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New Study Points to Limitations of Bt Stacking Simulations to Predict Pest Resistance


NEW YORK (GenomeWeb) – Although transgenic crops engineered to express multiple insecticidal proteins based on the same toxin have been used for years to combat pest resistance, a new study published this week indicate that this approach is not always as effective as indicated by many mathematical models.

The findings, which also point to the potential of cross-resistance between unrelated toxins, suggest that current efforts to anticipate the effects of pyramided insecticidal toxins too often assume ideal conditions and point to the need for more realistic values in prediction simulations.

Since their introduction to the market in 1995, crops modified to express pesticidal Bt proteins derived from the bacterium Bacillus thuringiensis have been widely used against a variety of pests, particularly those affecting corn and cotton. As originally developed, these plants expressed a single Bt protein, but their narrow range of action and concerns over pest resistance led to the development of plants that express more than one type of Bt toxin against the same pest — a process known as stacking or pyramiding.

The beneficial effects of Bt plants have been substantial, increasing yields for growers and reducing the need for topical insecticides. However, growers have become increasingly reliant on these transgenic crops and, in recent years, have been reducing refuges of non-Bt plants, which produce susceptible pests that can mate with resistant insects feeding on Bt crops.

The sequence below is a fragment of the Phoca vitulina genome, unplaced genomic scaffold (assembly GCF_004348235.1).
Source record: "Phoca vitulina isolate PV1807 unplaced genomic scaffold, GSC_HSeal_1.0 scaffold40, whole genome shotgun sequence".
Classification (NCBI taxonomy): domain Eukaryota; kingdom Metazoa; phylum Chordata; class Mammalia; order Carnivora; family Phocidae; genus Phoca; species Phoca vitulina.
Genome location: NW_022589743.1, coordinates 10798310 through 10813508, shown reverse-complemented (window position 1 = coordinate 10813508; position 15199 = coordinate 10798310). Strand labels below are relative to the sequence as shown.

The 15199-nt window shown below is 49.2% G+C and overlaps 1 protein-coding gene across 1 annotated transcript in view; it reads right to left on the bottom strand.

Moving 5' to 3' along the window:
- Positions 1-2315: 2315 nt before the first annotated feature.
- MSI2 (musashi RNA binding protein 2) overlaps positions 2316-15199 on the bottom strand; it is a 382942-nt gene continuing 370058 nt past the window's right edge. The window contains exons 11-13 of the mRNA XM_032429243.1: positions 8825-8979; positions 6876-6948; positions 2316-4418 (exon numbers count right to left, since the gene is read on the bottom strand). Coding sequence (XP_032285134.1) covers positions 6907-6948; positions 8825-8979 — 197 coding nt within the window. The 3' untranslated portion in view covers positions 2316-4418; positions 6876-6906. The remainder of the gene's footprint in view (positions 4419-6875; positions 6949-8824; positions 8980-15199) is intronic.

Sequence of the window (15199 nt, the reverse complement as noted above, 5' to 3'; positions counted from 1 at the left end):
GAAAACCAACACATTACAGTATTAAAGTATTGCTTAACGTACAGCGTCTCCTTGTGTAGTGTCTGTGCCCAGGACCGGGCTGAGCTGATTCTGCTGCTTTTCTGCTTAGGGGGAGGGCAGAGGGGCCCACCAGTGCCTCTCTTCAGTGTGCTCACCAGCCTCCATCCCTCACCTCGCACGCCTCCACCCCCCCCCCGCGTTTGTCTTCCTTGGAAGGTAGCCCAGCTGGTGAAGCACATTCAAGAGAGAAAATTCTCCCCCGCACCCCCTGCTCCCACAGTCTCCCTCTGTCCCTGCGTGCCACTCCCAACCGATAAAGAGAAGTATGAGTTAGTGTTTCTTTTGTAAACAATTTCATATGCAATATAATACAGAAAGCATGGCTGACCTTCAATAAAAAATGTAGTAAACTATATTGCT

As a result, there have been an increasing number of reports of pests that are resistant to Bt traits, including some US populations of Helicoverpa zea that can survive on pyramided Bt cotton.

Last year researchers led by the University of Arizona's Yves Carriere reported data indicating that pyramiding can be ineffective when conditions differ from the ideal. He and his colleagues have now published a new report analyzing how the predicted effects of Bt stacking compares with real-world outcomes.

According to the latest study, which appeared in Nature Biotechnology, among the conditions favorable to preventing resistance to stacked Bt crops are toxins that kill all or nearly all susceptible pests; the absence of cross-resistance between pyramided toxins; and a high rate of redundant killing, wherein each toxin alone can kill nearly all susceptible pests.

But in reviewing data from various studies conducted by other groups, the U of A researchers found that the key factors affecting the durability of Bt pyramids often "deviate from ideal conditions." Most notably, in many cases the survival of insects susceptible to Bt traits is greater than the threshold value of .25 percent commonly used in prediction models.

"The pyramids should kill all or most susceptible insects," Carriere told GenomeWeb. "If that does not happen, one of the key assumptions of redundant killing is unlikely to be met, so it will be easier for those [susceptible] pests that are not killed … to evolve resistance."

Additionally, the models currently used to develop resistance-management strategies don't always incorporate the most relevant values for key parameters, the scientists wrote in their paper.